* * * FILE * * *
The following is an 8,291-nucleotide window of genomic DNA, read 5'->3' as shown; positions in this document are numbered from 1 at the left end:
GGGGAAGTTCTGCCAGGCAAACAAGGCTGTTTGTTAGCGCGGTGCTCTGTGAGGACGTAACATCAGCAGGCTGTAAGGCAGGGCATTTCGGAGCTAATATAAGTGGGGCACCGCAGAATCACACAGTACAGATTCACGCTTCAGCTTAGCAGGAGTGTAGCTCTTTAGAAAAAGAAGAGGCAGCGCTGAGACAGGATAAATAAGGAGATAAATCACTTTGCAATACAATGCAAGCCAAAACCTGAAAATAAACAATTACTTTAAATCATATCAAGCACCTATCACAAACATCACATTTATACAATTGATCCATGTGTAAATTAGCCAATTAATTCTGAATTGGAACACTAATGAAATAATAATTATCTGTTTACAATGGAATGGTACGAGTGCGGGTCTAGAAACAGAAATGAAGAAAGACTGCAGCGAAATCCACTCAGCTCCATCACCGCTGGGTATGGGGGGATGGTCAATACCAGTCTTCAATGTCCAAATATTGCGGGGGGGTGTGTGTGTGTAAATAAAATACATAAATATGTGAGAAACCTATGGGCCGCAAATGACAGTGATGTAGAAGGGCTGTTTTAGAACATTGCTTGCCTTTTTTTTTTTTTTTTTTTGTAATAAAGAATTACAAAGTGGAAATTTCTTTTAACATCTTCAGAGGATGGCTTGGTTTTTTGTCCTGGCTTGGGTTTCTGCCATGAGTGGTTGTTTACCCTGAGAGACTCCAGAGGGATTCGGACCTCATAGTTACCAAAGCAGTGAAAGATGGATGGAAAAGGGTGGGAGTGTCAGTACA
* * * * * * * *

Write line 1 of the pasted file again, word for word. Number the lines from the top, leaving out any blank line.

The following is an 8,291-nucleotide window of genomic DNA, read 5'->3' as shown; positions in this document are numbered from 1 at the left end: